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April 20, 2021

Coffee lingo demystified

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Story and photos: Vivienne Pearson

You know a latte from a short black. You’ve maybe heard that coffee is green before it is roasted. But have you heard of cascara? How about a bullet-proof coffee?

Coffee lingo has become so complex that you could dedicate an entire dictionary to it. We haven’t got that much space, so here’s a quick and dirty guide to some of the newer and more interesting terms around.

Cherry – the fruit of a coffee plant is called a cherry. Green when unripe and bright red when ripe, each cherry has two little coffee beans snuggled up inside. You can eat a coffee cherry – the taste is an odd mix between fruit and coffee. I don’t know anyone who would sit up to a bowlful though.

Green bean – once the two little beans from inside the cherry are unwrapped from their protective layers, they are known as green bean. Their green is much more muted than the brightness of an unripe cherry – more of a greeny-grey. The beans are then dried before being roasted and ground.

Cascara – a ‘tea’ made from the actual cherry flesh (which is usually thrown away). Prepared hot or cold, cascara is sweet and has a surprisingly pleasant zing.

Bullet-proof coffee – a shot
of espresso coffee with a dollop of butter and a dash of oil (coconut is one option). I have to contain my gag reflex just thinking about it but others attribute to it a myriad of health benefits.

Magic – sharp-eyed readers will remember this from a recent article about coffee at farmers markets. For the less dedicated, magic is a double-shot ristretto (a ‘restricted’ espresso, where only the first part of the shot is used) topped with three-quarters of the usual milk volume. It is an increasingly common order in coffee-centric places such as Melbourne but is creeping into the local scene.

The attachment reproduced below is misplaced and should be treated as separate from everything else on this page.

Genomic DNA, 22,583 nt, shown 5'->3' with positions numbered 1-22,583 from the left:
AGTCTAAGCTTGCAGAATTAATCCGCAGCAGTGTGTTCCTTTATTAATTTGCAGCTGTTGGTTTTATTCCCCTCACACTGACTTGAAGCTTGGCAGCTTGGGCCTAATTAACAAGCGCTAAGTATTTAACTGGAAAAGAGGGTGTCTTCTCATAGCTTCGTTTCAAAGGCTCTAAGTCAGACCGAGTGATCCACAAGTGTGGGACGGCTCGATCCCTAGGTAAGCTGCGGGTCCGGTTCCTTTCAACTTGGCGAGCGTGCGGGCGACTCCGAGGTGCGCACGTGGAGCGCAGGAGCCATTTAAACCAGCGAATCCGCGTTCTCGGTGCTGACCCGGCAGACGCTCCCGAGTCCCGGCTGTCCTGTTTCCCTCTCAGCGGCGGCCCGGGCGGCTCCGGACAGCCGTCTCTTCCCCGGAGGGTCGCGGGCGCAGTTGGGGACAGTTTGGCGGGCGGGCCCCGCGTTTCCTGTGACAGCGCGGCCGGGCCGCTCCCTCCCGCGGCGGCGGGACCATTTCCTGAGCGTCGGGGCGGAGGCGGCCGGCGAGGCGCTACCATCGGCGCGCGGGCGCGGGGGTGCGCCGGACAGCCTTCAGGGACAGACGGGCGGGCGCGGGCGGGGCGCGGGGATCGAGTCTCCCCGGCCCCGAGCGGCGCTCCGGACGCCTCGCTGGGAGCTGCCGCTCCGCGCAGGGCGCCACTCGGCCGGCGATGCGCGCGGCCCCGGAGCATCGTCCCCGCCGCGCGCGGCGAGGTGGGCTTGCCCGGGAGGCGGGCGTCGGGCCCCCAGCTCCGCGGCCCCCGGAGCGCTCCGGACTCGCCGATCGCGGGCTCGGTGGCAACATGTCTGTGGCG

Almond milk – remember that great ad where the milk bar owner wearily runs through the myriad of milk options available? Well,
almond milk adds yet another option to the full cream / skinny / soy conundrum. Made by soaking, blending and straining almonds, its presence in cafes is on the rise, thanks to the nutty flavour complementing both coffee and chai. Expect to pay extra though – almonds are more expensive to milk than cows.

Happy caffeine drinking!


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  1. Hi Vivienne, Great post !!

    I really like the Idea of a “Coffee lingo” and I think most of the concepts in yours are highly accurate but have to tell you that I think the “Bullet-proof coffee” one it’s inaccurate because you did not mention 2 important features of this kind of “coffee”:

    1) The origin of the coffee: It has to be Mycotoxins Free (Clean Coffee)
    2) An the characteristics of the butter : It has to be form grass-fed cows

    You can find more info about it here http://eatdrinkpaleo.com.au/bulletproof-coffee/

    Additionally, I would like to share with you this post http://www.coffeereview.com/coffee-glossary/ It is a very good Coffee Glossary that you can use for inspiration in the future.

    I hope you find my suggestions useful.




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